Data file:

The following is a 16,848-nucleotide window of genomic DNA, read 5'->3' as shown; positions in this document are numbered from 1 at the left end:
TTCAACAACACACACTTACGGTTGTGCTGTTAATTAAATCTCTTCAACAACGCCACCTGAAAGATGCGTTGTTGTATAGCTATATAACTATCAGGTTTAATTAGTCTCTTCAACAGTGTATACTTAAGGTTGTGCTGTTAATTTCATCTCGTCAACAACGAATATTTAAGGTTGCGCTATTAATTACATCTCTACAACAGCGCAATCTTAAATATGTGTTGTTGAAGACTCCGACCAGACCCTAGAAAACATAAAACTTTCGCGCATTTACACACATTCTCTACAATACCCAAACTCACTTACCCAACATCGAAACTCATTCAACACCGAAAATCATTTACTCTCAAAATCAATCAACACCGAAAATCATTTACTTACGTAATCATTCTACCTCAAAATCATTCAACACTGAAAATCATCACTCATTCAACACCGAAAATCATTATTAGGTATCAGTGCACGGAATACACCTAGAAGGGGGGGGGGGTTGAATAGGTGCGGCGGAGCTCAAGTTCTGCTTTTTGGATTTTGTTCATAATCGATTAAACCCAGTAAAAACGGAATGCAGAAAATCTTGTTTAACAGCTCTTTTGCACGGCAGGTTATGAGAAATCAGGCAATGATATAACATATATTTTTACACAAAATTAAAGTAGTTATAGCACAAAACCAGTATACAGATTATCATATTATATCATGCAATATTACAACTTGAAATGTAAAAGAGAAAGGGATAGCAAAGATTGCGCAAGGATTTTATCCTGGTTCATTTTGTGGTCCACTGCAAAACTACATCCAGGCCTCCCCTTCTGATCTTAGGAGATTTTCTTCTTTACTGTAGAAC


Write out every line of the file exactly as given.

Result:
The following is a 16,848-nucleotide window of genomic DNA, read 5'->3' as shown; positions in this document are numbered from 1 at the left end:
TTCAACAACACACACTTACGGTTGTGCTGTTAATTAAATCTCTTCAACAACGCCACCTGAAAGATGCGTTGTTGTATAGCTATATAACTATCAGGTTTAATTAGTCTCTTCAACAGTGTATACTTAAGGTTGTGCTGTTAATTTCATCTCGTCAACAACGAATATTTAAGGTTGCGCTATTAATTACATCTCTACAACAGCGCAATCTTAAATATGTGTTGTTGAAGACTCCGACCAGACCCTAGAAAACATAAAACTTTCGCGCATTTACACACATTCTCTACAATACCCAAACTCACTTACCCAACATCGAAACTCATTCAACACCGAAAATCATTTACTCTCAAAATCAATCAACACCGAAAATCATTTACTTACGTAATCATTCTACCTCAAAATCATTCAACACTGAAAATCATCACTCATTCAACACCGAAAATCATTATTAGGTATCAGTGCACGGAATACACCTAGAAGGGGGGGGGGGTTGAATAGGTGCGGCGGAGCTCAAGTTCTGCTTTTTGGATTTTGTTCATAATCGATTAAACCCAGTAAAAACGGAATGCAGAAAATCTTGTTTAACAGCTCTTTTGCACGGCAGGTTATGAGAAATCAGGCAATGATATAACATATATTTTTACACAAAATTAAAGTAGTTATAGCACAAAACCAGTATACAGATTATCATATTATATCATGCAATATTACAACTTGAAATGTAAAAGAGAAAGGGATAGCAAAGATTGCGCAAGGATTTTATCCTGGTTCATTTTGTGGTCCACTGCAAAACTACATCCAGGCCTCCCCTTCTGATCTTAGGAGATTTTCTTCTTTACTGTAGAAC